In this delightful book, Juliet Benner brings together her training as a visual artist and her experience as a spiritual director in a way that will undoubtedly be a service to Christians for many years to come. Unlike many of the books that we review on Transpositions, Contemplative Vision is intended for a wide audience with diverse backgrounds, and it is intended to be a practical guide for prayer and spiritual formation. While this book departs from our interest in academic writing, it is no less important for the contemporary conversation between theology and the arts. Before pointing out the book’s strengths and weaknesses as a companion for Christian discipleship, I would like to emphasize that it does practically and concretely what many academics say that Christians need to be doing: that is, it revitalizes the tradition of Christian visual art by bringing it to bear upon contemporary discipleship. One of the greatest challenges for any Christian interested in the history of the visual arts is to know how to incorporate them (even, and often especially, older paintings) into a contemporary liturgical setting. Now, this book does not address all of the difficult practical and theoretical questions involved in employing the arts within the church, but it does offer a helpful guide for using a set of paintings on one’s own, or in a small group study.
The book contains thirteen chapters, each one centered around a particular work of art. Her chapters generally bring the reader through four different stages: reading, looking, responding and further reflection. In the ‘reading’ portion, Benner draws our attention to a particular theme or practice in Christian discipleship, such as contemplative prayer or hospitality, and ties it to a biblical narrative. In the ‘looking’ section, Benner draws our attention to a painting that illustrates the narrative and theme, and then, quite expertly, leads the viewer through the act of looking at the painting. Benner looks at her paintings with the skill of someone who knows visual art well, and she often supplements each painting with a short historical description of the artist. In the ‘responding’ section, Benner typically asks the reader to reflect on his or her own personal life in light of both the biblical narrative and the painting. Finally, in the ‘further reflection’ section, she finishes up with more relevant questions that would be excellent for a group discussion.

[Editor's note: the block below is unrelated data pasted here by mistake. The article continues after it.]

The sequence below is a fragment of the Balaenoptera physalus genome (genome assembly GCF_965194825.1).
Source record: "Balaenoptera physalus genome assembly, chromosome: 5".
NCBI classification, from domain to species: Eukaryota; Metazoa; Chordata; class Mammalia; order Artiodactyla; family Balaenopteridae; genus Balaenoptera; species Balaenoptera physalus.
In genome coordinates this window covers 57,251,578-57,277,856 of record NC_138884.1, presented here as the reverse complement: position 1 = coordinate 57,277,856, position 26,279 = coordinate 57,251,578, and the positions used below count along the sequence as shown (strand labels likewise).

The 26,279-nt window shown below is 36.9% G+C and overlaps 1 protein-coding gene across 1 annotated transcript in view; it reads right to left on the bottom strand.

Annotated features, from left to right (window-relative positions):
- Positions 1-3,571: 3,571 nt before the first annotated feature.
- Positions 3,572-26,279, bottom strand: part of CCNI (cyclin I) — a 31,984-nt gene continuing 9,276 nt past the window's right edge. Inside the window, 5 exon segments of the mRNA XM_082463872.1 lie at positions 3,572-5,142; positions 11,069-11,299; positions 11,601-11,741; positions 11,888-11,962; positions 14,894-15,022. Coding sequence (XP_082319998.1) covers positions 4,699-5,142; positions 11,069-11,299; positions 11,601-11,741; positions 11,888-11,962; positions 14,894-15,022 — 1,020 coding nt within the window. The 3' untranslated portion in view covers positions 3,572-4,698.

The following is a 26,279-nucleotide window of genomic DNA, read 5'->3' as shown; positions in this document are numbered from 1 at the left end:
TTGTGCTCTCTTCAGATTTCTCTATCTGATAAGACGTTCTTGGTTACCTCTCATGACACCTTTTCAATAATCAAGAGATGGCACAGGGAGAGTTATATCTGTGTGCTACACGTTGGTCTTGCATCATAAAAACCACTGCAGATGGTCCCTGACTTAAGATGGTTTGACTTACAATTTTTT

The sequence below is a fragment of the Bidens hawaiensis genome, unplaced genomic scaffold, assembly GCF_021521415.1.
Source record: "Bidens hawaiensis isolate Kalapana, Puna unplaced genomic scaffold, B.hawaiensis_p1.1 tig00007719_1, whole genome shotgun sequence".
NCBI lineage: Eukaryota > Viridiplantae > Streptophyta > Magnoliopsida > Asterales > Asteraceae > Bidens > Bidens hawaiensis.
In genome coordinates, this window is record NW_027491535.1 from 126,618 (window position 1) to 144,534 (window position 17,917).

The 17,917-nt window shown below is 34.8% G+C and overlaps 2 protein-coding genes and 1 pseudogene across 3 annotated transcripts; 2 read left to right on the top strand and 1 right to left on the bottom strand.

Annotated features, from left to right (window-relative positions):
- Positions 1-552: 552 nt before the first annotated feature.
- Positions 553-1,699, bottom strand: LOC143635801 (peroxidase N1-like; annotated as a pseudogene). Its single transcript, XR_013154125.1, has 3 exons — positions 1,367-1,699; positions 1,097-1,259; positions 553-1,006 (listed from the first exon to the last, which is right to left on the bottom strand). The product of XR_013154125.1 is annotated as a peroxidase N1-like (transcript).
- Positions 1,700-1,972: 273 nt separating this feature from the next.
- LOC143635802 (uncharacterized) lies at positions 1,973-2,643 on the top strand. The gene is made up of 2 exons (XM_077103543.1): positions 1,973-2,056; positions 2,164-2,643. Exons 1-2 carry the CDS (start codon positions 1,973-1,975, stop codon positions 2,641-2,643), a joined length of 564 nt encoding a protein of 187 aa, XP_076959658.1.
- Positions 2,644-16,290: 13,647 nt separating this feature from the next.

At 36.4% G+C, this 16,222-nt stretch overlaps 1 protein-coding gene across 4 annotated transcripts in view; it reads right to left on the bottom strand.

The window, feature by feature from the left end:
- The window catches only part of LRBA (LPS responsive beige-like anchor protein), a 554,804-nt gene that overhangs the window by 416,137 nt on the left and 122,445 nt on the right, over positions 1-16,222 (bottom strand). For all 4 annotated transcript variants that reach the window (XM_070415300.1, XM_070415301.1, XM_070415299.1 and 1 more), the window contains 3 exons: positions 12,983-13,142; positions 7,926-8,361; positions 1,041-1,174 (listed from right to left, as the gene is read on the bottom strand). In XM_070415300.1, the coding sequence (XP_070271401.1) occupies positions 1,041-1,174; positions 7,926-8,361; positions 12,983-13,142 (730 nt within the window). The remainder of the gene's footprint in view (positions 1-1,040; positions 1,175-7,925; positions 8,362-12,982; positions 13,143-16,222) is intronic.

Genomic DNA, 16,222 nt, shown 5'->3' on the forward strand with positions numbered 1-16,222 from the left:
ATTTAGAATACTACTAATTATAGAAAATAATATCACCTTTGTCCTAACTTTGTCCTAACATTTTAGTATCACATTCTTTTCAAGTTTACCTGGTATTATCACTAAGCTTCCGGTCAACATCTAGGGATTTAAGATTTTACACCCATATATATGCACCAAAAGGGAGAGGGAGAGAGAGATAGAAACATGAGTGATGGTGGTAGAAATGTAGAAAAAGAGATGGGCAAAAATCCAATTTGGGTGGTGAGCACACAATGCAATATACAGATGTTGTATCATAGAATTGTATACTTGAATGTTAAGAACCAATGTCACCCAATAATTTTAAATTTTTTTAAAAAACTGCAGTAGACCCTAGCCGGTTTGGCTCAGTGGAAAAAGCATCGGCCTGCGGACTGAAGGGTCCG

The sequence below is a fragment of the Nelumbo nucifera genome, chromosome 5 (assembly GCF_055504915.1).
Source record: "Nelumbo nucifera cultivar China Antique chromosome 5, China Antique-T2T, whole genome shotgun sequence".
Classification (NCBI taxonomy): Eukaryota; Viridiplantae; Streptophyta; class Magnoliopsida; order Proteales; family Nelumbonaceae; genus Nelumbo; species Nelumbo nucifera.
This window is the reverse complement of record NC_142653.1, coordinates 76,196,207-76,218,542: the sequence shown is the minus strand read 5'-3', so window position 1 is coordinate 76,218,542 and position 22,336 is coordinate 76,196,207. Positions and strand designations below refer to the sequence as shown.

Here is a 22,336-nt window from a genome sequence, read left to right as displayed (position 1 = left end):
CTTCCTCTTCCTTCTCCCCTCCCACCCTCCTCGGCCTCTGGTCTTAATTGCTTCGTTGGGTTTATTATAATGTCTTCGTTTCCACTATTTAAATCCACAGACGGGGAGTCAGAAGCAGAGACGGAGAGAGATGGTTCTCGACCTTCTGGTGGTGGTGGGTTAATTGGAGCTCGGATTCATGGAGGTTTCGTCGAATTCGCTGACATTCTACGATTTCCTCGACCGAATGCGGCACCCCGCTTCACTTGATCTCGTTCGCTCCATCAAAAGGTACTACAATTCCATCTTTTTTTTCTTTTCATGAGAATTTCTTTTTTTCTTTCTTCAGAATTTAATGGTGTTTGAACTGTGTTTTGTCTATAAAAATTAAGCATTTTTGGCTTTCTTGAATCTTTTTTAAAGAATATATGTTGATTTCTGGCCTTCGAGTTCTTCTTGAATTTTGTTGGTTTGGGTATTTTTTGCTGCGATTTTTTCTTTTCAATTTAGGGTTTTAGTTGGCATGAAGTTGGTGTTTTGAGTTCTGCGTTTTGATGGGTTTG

One of the great strengths of Benner’s book is the way that she helps the reader to enter imaginatively into a biblical story through a particular painting. Even though Benner’s book thoroughly grounds Christian discipleship in the biblical narrative, she does not shy away from questions that ask her readers to step ‘inside’ the painting, and so develop a personal response to both the painting and the story. By using paintings, Benner not only enriches the biblical narrative, but she also aids the reader in finding ways to apply the story to his or her own life.
My greatest disappointment with this book is its lack of contemporary paintings. As I suggested, Benner’s use of the Christian tradition is commendable, but using more contemporary examples would fit better with her overall program to help the reader respond to the biblical narrative in daily life. Her one example of a contemporary painting is Chinese artist’s He Qi’s The Visitation, which, in my opinion, is the least interesting painting in the book. By making use of a few more contemporary paintings, Benner could have addressed some concerns that are unique to, or more pronounced in, contemporary society, just as Peter Paul Rubens or Johannes Vermeer may have done the same for their societies.
Overall, the book is a wonderful read that can help its readers to reflect on important questions within the context of Christian discipleship. I regret reading it by myself, and I hope to go through the book in a small group. So, if you live in St Andrews, and you are interested, let me know.